Study: Marylanders vote 'with their feet' on slots

August 17, 2007

Marylanders who want to play slot machines haven't been waiting for the General Assembly to legalize them, according to a new state report.

Those residents are going to Delaware and West Virginia, where their play last year accounted for $150 million in tax revenue for those two states - or about 10 percent of Maryland's projected budget deficit.

It's time for state officials, particularly House Speaker Michael Busch, to get off the dime and legalize slots. As the Pennsylvania experience shows, even if passed tomorrow, slots money would come into state coffers for at least a year

The report was done for Gov. Martin O'Malley by Thomas Perez, Maryland's Secretary of the Department of Labor, Licensing and Regulation.


Perez, whose agency oversees horse racing, told The Associated Press that "the slots horse is already out of the barn in Maryland."

Thousands of state residents are already "voting with their feet" and playing slots in those other states, Perez said. In the meantime, Maryland horse racing struggles to compete with other states where slots revenues raise purses.

Perez's report cites a 1999 University of Maryland study which said that horse racing's annual economic impact on the state is $600 million and accounts for 9,000 full-time jobs.

(A more recent study, released in 2005 by Magna Entertainment, which owns Pimlico and Laurel Park, the Maryland Horse Breeders Association and the Maryland State Fair and Agricultural Society, estimated horse racing's annual impact on the state's economy at $1 billion.)

Perez's report also said that horse racing helps preserve 685,000 acres of land worth $4 billion. Without horse racing, those farms could be lost to sprawl development, he said.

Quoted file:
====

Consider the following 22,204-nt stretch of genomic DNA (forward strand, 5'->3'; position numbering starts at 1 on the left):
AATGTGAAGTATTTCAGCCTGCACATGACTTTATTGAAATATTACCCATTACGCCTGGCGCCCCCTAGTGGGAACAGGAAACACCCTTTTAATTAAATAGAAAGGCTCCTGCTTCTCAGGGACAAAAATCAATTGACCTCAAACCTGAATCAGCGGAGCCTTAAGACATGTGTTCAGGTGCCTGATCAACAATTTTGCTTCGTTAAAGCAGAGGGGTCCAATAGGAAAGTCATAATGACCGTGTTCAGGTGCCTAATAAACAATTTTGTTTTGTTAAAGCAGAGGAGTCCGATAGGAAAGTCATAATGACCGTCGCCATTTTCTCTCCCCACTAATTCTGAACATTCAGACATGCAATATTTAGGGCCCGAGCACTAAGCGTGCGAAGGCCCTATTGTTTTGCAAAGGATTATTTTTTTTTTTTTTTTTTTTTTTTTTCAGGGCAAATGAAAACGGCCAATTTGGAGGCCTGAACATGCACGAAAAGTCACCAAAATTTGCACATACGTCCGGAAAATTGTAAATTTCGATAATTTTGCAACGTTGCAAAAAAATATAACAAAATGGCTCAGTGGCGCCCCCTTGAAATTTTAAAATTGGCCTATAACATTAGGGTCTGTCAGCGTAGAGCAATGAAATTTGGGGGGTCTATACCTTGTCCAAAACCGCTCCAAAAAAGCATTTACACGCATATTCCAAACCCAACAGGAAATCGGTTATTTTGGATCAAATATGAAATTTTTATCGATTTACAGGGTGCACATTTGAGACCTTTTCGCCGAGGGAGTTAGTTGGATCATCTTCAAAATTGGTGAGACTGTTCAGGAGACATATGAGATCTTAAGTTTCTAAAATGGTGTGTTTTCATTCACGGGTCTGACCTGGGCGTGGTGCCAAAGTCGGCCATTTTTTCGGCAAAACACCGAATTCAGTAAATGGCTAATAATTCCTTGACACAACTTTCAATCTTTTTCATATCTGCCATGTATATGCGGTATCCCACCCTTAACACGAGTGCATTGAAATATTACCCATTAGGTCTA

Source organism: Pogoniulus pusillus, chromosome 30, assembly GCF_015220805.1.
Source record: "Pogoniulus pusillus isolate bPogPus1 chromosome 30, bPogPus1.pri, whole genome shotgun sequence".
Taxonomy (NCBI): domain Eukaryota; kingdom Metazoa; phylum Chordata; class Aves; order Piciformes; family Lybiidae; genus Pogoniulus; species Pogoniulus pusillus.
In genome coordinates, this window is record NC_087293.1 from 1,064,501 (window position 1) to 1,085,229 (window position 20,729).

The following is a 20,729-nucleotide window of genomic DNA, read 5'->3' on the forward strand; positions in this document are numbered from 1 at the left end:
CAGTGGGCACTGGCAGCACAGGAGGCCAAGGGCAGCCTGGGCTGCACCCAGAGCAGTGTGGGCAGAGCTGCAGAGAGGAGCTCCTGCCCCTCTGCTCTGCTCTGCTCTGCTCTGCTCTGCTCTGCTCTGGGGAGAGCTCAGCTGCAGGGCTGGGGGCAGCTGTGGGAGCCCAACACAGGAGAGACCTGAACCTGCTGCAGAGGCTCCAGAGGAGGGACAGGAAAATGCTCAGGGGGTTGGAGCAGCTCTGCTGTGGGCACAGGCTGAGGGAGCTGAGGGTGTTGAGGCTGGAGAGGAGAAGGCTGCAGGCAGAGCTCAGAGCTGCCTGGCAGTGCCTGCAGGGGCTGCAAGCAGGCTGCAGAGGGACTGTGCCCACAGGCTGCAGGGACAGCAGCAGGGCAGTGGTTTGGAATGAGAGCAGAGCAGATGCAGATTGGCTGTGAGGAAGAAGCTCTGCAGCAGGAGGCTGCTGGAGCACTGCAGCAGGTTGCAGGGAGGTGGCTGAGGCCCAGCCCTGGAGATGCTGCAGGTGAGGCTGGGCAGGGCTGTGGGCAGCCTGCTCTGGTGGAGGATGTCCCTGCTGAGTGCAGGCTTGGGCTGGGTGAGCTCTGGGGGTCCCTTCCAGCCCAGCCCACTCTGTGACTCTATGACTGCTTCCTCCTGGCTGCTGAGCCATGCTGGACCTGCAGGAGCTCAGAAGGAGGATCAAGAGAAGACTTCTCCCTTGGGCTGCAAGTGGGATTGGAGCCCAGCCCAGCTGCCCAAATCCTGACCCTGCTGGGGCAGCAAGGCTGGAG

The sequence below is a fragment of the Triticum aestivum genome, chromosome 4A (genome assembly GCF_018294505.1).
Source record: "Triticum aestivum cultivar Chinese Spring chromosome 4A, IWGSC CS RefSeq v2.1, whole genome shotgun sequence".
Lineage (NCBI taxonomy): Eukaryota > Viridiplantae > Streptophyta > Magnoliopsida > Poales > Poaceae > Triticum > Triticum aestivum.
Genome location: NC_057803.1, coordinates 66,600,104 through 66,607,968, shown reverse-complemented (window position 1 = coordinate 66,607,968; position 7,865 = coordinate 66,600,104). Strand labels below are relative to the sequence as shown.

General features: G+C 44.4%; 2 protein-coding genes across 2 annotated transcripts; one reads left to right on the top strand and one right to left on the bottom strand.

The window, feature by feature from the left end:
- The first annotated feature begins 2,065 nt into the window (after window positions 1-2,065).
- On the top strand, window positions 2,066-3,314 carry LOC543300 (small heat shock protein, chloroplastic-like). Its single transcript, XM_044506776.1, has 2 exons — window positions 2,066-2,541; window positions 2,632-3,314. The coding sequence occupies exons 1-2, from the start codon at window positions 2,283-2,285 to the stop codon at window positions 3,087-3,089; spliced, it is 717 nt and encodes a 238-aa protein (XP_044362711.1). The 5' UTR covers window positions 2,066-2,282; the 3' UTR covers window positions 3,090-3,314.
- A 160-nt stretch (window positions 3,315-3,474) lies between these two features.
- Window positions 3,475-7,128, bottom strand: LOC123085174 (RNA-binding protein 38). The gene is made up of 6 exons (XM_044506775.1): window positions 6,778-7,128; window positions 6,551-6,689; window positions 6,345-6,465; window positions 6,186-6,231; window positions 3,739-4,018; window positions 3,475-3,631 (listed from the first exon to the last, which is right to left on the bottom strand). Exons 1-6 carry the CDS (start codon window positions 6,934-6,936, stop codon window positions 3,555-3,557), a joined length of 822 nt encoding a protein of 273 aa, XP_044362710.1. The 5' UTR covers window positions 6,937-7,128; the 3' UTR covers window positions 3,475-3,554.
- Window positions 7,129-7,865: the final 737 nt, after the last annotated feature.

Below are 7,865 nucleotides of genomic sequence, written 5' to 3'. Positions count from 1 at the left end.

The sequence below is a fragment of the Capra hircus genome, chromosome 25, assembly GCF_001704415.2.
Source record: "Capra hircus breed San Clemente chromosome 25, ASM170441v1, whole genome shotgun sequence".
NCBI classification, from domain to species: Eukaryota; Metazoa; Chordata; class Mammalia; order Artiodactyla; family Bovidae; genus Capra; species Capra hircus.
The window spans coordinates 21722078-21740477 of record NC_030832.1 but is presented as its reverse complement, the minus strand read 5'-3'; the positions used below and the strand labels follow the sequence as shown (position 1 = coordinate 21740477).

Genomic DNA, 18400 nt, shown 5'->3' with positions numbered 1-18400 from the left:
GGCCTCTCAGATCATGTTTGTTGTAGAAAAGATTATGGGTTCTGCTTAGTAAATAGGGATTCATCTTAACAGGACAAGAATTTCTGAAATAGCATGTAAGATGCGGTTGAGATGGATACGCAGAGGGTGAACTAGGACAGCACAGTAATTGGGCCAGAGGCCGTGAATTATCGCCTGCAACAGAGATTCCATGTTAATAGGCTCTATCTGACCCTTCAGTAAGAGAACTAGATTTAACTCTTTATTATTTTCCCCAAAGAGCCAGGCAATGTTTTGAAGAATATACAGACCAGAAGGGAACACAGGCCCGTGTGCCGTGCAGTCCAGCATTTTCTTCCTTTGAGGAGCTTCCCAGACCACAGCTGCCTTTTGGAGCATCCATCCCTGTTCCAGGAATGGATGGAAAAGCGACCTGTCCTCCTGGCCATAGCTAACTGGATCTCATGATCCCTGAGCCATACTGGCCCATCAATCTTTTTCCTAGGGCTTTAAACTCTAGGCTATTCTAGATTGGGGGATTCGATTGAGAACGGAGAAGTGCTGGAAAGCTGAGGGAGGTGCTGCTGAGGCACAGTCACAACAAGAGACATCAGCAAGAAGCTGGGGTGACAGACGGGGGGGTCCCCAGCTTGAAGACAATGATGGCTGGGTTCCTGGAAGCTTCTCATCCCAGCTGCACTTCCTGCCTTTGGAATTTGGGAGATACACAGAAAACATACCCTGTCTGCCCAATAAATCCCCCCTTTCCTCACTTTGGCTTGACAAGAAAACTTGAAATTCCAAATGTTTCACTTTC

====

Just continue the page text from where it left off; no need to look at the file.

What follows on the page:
The key opponent of slots for the past five years has been House Speaker Busch, who has expressed concern about the number of machines that would allowed, where they would be placed and the licensing agreements with slot operators.

"I don't think anyone wants to see any unjust enrichment. You've got to go through a thoughtful process with this," Busch said.

Here are our thoughts: Maryland needs more revenue and its citizens are already playing slot machines in other states. Not legalizing them here doesn't mean Marylanders won't play, but it does mean the state won't get any share of the revenue.

In 2003, Busch told The Washington Post that his caution on the issue was prompted in part by his own father's addictive gambling.

At the time, he said there should be a year-long study of the issue. Four years later, action on this issue is long overdue.

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